If the datastore in use doesn't support locking of objects then this will do nothing



Explicit Parameters

With a query you can pass values into the query as parameters. If you declare the parameters when defining the query then these are explicit parameters, so you set the type of the parameter, and when you pass the value in it has to be of that type.

Here's a simple example for finding the elements of a class with a field below a particular threshold level. Here we pass in the threshold value ( limit )

Declarative JDOQL :
Query query = pm.newQuery(mydomain.Product.class, "price < limit");
query.declareParameters("double limit");
List results = (List)query.execute(150.00);

Single-String JDOQL :
Query query = pm.newQuery(
    "SELECT FROM mydomain.Product WHERE price < limit PARAMETERS double limit");
List results = (List)query.execute(150.00);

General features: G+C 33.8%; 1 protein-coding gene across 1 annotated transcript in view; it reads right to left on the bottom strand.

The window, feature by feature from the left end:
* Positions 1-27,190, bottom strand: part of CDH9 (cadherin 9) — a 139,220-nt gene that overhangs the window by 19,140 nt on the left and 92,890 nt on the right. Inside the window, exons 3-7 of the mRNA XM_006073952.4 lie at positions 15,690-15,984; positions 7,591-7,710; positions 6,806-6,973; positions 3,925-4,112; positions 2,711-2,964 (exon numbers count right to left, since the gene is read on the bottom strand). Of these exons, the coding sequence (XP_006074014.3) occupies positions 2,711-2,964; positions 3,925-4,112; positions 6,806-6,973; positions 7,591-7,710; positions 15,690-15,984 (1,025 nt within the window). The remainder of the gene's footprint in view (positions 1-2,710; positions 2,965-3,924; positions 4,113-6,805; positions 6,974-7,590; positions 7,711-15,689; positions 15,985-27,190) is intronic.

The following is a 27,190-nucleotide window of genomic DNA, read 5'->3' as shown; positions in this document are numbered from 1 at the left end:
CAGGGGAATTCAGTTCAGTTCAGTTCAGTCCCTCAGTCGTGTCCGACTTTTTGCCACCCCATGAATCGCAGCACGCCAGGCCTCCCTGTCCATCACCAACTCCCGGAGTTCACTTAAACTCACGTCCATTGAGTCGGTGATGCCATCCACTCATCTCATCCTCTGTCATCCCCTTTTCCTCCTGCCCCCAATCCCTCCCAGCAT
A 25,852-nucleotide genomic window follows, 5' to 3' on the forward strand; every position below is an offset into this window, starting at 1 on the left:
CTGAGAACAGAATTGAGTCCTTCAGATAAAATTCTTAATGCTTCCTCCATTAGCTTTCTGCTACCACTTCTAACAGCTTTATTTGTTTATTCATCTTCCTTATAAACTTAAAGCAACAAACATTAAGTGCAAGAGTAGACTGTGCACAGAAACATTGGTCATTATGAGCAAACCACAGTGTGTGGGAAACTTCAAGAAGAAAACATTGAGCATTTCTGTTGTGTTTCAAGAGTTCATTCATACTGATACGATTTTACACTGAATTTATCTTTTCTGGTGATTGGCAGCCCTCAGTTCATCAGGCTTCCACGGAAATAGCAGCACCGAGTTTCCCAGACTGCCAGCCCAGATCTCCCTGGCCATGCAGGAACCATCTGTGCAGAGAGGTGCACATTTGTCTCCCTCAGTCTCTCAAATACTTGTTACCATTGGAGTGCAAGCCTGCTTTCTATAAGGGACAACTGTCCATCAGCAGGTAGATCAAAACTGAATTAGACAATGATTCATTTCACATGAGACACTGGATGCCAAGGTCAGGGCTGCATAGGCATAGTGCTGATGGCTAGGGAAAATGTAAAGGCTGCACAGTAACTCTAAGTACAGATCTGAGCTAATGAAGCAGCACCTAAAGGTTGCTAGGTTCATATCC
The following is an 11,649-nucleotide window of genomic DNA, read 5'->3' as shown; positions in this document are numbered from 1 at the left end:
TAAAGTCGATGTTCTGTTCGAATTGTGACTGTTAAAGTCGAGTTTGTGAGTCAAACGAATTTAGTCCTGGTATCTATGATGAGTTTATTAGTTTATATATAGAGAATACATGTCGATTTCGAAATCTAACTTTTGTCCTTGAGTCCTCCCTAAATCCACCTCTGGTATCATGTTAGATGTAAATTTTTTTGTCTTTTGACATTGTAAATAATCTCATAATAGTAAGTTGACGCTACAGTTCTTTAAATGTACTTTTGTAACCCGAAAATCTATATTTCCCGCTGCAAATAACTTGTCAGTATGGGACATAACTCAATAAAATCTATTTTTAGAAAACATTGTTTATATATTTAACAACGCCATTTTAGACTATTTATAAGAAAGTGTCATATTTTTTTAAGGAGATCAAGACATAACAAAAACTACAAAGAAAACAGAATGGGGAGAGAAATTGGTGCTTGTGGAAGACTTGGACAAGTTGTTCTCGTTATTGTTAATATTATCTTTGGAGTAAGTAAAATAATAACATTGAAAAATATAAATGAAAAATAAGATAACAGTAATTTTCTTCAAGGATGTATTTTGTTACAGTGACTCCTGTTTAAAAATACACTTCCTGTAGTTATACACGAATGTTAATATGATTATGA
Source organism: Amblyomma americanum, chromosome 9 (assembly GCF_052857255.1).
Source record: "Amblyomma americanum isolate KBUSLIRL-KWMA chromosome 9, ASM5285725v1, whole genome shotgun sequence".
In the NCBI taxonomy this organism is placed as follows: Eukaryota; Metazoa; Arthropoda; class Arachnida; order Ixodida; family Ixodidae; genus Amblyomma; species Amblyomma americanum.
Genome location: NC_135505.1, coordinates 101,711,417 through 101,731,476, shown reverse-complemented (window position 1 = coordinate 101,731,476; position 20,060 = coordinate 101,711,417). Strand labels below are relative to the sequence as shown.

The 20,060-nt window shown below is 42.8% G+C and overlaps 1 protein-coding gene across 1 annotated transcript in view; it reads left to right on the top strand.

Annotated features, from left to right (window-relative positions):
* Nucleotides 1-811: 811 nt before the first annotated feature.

For completeness, the class is shown here

class Product
{
    double price;
    ...
}


Implicit Parameters

With a query you can pass values into the query as parameters. If you don't declare the parameters when defining the query but instead prefix identifiers in the query with : (colon) then these are implicit parameters.

Let's repeat the previous query but this time using implicit parameters.

Declarative JDOQL :
Query query = pm.newQuery(Product.class, "price < :limit");
List results = (List)query.execute(150.00);

Single-String JDOQL :
Query query = pm.newQuery(
    "SELECT FROM mydomain.Product WHERE price < :limit");
List results = (List)query.execute(150.00);


instanceof

JDOQL allows the Java keyword instanceof so you can compare objects against a class.

Let's take an example. We have a class A that has a field "b" of type B and B has subclasses B1, B2, B3. Clearly the field "b" of A can be of type B, B1, B2, B3 etc, and we want to find all objects of type A that have the field "b" that is of type B2. We do it like this

Declarative JDOQL :
Query query = pm.newQuery(A.class);
query.setFilter("b instanceof mydomain.B2");
List results = (List)query.execute();

Single-String JDOQL :
Query query = pm.newQuery("SELECT FROM mydomain.A WHERE b instanceof mydomain.B2");
List results = (List)query.execute();